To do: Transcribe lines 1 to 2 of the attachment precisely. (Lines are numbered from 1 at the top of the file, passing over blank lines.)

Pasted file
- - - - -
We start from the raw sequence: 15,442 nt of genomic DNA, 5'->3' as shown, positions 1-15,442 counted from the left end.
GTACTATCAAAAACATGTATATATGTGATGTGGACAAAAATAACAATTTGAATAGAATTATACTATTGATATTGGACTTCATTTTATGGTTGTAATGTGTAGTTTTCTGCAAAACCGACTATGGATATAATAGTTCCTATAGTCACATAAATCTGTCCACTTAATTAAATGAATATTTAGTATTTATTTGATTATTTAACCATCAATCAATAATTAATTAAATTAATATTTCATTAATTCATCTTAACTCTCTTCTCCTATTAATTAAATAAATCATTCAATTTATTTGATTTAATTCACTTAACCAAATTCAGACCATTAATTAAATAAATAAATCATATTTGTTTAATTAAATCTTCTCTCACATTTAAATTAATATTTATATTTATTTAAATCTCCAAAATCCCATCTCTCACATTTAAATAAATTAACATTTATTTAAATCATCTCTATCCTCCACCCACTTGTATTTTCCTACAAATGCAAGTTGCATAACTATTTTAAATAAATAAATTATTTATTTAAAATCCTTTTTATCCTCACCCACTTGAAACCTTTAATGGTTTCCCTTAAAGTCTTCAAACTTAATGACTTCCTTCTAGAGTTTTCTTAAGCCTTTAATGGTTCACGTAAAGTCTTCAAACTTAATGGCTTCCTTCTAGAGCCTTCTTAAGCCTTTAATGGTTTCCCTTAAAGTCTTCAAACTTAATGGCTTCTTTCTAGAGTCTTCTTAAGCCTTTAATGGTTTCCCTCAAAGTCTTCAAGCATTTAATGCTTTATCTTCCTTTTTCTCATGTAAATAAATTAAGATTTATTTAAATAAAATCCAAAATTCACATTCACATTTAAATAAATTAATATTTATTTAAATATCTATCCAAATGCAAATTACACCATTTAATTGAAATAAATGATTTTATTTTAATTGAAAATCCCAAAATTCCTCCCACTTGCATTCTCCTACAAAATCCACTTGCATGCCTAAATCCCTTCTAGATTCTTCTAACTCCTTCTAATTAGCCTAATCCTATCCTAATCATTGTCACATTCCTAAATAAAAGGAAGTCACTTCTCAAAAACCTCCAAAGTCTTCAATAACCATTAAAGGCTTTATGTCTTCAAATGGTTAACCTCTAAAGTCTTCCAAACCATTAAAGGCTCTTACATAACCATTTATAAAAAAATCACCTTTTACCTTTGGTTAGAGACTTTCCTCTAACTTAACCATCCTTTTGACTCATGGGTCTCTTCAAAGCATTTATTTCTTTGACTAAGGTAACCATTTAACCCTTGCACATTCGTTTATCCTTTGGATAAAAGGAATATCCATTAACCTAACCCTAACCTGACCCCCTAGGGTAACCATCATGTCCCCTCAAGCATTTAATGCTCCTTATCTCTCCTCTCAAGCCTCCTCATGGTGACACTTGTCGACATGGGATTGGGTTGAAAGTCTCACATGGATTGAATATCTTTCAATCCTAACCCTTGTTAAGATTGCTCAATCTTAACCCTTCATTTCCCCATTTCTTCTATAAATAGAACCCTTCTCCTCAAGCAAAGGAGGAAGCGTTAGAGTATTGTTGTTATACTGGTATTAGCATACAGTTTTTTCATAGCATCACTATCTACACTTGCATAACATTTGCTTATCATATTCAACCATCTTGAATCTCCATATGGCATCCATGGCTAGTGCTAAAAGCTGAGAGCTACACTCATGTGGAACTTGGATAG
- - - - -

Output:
We start from the raw sequence: 15,442 nt of genomic DNA, 5'->3' as shown, positions 1-15,442 counted from the left end.
GTACTATCAAAAACATGTATATATGTGATGTGGACAAAAATAACAATTTGAATAGAATTATACTATTGATATTGGACTTCATTTTATGGTTGTAATGTGTAGTTTTCTGCAAAACCGACTATGGATATAATAGTTCCTATAGTCACATAAATCTGTCCACTTAATTAAATGAATATTTAGTATTTATTTGATTATTTAACCATCAATCAATAATTAATTAAATTAATATTTCATTAATTCATCTTAACTCTCTTCTCCTATTAATTAAATAAATCATTCAATTTATTTGATTTAATTCACTTAACCAAATTCAGACCATTAATTAAATAAATAAATCATATTTGTTTAATTAAATCTTCTCTCACATTTAAATTAATATTTATATTTATTTAAATCTCCAAAATCCCATCTCTCACATTTAAATAAATTAACATTTATTTAAATCATCTCTATCCTCCACCCACTTGTATTTTCCTACAAATGCAAGTTGCATAACTATTTTAAATAAATAAATTATTTATTTAAAATCCTTTTTATCCTCACCCACTTGAAACCTTTAATGGTTTCCCTTAAAGTCTTCAAACTTAATGACTTCCTTCTAGAGTTTTCTTAAGCCTTTAATGGTTCACGTAAAGTCTTCAAACTTAATGGCTTCCTTCTAGAGCCTTCTTAAGCCTTTAATGGTTTCCCTTAAAGTCTTCAAACTTAATGGCTTCTTTCTAGAGTCTTCTTAAGCCTTTAATGGTTTCCCTCAAAGTCTTCAAGCATTTAATGCTTTATCTTCCTTTTTCTCATGTAAATAAATTAAGATTTATTTAAATAAAATCCAAAATTCACATTCACATTTAAATAAATTAATATTTATTTAAATATCTATCCAAATGCAAATTACACCATTTAATTGAAATAAATGATTTTATTTTAATTGAAAATCCCAAAATTCCTCCCACTTGCATTCTCCTACAAAATCCACTTGCATGCCTAAATCCCTTCTAGATTCTTCTAACTCCTTCTAATTAGCCTAATCCTATCCTAATCATTGTCACATTCCTAAATAAAAGGAAGTCACTTCTCAAAAACCTCCAAAGTCTTCAATAACCATTAAAGGCTTTATGTCTTCAAATGGTTAACCTCTAAAGTCTTCCAAACCATTAAAGGCTCTTACATAACCATTTATAAAAAAATCACCTTTTACCTTTGGTTAGAGACTTTCCTCTAACTTAACCATCCTTTTGACTCATGGGTCTCTTCAAAGCATTTATTTCTTTGACTAAGGTAACCATTTAACCCTTGCACATTCGTTTATCCTTTGGATAAAAGGAATATCCATTAACCTAACCCTAACCTGACCCCCTAGGGTAACCATCATGTCCCCTCAAGCATTTAATGCTCCTTATCTCTCCTCTCAAGCCTCCTCATGGTGACACTTGTCGACATGGGATTGGGTTGAAAGTCTCACATGGATTGAATATCTTTCAATCCTAACCCTTGTTAAGATTGCTCAATCTTAACCCTTCATTTCCCCATTTCTTCTATAAATAGAACCCTTCTCCTCAAGCAAAGGAGGAAGCGTTAGAGTATTGTTGTTATACTGGTATTAGCATACAGTTTTTTCATAGCATCACTATCTACACTTGCATAACATTTGCTTATCATATTCAACCATCTTGAATCTCCATATGGCATCCATGGCTAGTGCTAAAAGCTGAGAGCTACACTCATGTGGAACTTGGATAG